S: I’d love some information boards and for us to do regular surveys so we want to recruit volunteers with particular species interests. Once we have enough data we can better argue the case for the site – god forbid somebody ever wanted to build houses there. I would also like to see a better variety of invertebrates, mainly butterflies because we’ve noticed in the last few years that there have only been one or two types and there should be a lot more. So maybe it’s even a case of reintroducing species. We also need to improve the ponds. They dry out in summer which isn’t great for some species and dragonflies need deep water to thrive. They live in the pond for up to five years before they fly off and in that time they need a continual wet area.

D: Does the local community get involved on-site?

S: Engaging the community has been essential to gaining support for the site. After we explained the benefits of meadow management for nature they love seeing us manage the meadow properly, whereas in 2010 it was managed like a football pitch. Education is key and while some people still want the football pitch, most understand what we are doing. The site is still accessible as there is a natural path you can walk around the meadow, which has been formed by walkers, while the rest of the area remains undisturbed and perfect for wildlife.

D: Can you tell us about the support your group has had from many different people?

S: I’m really grateful to Phil Reddell from Lancashire Wildlife Trust. I met him on a flower identification course in 2014 when he was working on the Trust’s South Pennines Grasslands Project, and he managed to get Ousel Nest included in his official funding as one of the sites which he was going to manage.

In the first year we didn’t have a mower so I went up to a local farmer and said, “Can I borrow your tractor and could you come and mow this meadow?” And he did. Then we persuaded Bolton Conservation Volunteers to rake up the grass to allow light through and remove some of the nitrogen. It is really hard work and the first year it was soaking wet, but with 20 really keen volunteers we managed it on a shoestring. Soon we’ll need to start sourcing formal funding but we’ll face that when it comes. We’ve got so far so we’ll keep going.

I spent five years in the Alps and the meadows there are incredible. The noise that the insects make is almost deafening – a rich abundance that we’ve sadly lost in the UK. The difference is incredible and that’s probably how it used to be in the 1950s before the intensification of agriculture and use of pesticides.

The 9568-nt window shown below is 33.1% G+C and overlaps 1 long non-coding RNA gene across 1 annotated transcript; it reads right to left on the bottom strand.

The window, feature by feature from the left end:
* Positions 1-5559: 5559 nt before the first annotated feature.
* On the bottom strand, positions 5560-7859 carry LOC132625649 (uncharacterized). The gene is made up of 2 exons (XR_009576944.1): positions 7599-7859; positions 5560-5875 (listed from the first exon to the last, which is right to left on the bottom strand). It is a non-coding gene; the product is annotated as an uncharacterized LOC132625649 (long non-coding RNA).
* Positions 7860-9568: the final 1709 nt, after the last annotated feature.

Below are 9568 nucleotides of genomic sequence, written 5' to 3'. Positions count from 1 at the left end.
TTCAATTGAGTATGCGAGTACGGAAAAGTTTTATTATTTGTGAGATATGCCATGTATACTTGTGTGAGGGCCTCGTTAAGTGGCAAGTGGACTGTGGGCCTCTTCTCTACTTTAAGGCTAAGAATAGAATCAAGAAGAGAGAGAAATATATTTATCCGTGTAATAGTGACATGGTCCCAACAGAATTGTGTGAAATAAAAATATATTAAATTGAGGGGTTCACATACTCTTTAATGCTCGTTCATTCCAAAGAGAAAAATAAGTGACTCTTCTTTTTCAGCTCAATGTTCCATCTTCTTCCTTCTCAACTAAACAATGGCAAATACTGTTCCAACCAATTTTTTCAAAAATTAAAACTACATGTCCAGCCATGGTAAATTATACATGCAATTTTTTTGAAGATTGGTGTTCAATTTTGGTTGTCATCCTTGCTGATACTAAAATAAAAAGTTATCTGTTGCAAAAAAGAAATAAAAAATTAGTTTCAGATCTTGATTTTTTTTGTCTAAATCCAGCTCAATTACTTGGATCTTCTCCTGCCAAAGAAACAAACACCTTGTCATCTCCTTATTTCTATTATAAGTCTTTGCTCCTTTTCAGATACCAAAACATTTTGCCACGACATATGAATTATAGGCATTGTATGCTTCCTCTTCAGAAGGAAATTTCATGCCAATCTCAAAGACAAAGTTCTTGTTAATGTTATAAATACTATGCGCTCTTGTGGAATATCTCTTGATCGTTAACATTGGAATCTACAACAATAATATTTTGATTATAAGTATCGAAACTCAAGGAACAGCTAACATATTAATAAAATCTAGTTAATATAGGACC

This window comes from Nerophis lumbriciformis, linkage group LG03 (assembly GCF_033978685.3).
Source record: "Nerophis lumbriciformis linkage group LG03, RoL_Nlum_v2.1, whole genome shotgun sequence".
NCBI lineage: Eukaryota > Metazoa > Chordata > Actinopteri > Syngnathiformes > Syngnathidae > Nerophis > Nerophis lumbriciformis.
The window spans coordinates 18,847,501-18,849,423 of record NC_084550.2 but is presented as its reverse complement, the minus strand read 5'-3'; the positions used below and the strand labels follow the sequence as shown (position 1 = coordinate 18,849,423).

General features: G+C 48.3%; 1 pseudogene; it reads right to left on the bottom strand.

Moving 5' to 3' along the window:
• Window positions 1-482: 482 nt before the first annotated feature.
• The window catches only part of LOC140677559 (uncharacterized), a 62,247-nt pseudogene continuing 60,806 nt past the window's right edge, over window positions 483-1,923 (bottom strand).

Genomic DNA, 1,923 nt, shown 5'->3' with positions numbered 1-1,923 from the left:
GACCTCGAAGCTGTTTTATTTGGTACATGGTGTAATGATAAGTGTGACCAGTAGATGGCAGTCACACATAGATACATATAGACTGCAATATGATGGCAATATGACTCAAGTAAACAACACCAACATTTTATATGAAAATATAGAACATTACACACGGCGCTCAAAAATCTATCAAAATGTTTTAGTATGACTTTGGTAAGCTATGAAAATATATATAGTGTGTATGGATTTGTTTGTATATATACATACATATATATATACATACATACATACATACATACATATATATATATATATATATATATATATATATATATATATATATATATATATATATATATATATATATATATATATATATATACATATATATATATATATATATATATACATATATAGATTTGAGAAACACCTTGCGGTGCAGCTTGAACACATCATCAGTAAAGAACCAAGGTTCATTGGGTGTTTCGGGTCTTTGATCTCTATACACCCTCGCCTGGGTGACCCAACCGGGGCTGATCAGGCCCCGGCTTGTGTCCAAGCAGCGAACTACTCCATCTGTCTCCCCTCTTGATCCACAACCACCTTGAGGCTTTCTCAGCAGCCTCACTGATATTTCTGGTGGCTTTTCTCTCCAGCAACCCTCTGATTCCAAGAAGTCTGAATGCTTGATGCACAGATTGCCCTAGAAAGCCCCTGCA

Volunteers at Ousel Nest LNR cutting the wildflower meadow in 2017

Friends of Ousel Nest, Lancashire Wildlife Trust and Bolton Conservation Volunteers cut the wildflower meadow in 2017

D: What were your earliest volunteering experiences?

S: One of the first groups I volunteered with was the Gravel Pits Action Group at Darcy Lever. I learnt basic pond conservation and meadow conservation – they were planting heather when I first joined the group back in 2011. They have a resident moth expert, a plant expert and a really diverse and interesting group and I just soaked up the information like a sponge because this was before I started any formal coursework or anything like that, so it was just fascinating to me that there was this group of people in the centre of Bolton, in this really urban area, who were looking after this magical site.

When I was working with Lancashire Wildlife Trust we took the boat to Doffcocker Lodge and learnt about the nesting birds and putting on all the cockle shells.

Every time you volunteer you learn something and you meet people who might not always be as interested in the science of what we are doing, but are just there to meet nice people and have a good day out, get fit and be outside in nature because we don’t realise how much it helps our mental state and how soothing it is.

D: Can you tell us about a memorable wildlife moment? (Stephen Cartwright has been the driving force behind the re-establishment of the Kingfisher Trail along the Croal-Irwell valley, so he was delighted when, in response to this question , Sammy told us about her rare moment of birdwatching when she borrowed her dad’s binoculars.)

S: I stood right at the bottom of the steps and put them up to my eyes and looked towards the pond and straightaway in the sights was a kingfisher just sat on a tree over the pond. It was like it knew I was coming because you don’t see kingfishers there. I was watching it through the binoculars for probably 20 or more minutes and in the end I thought, I’m going to leave it alone, it’s not going anywhere.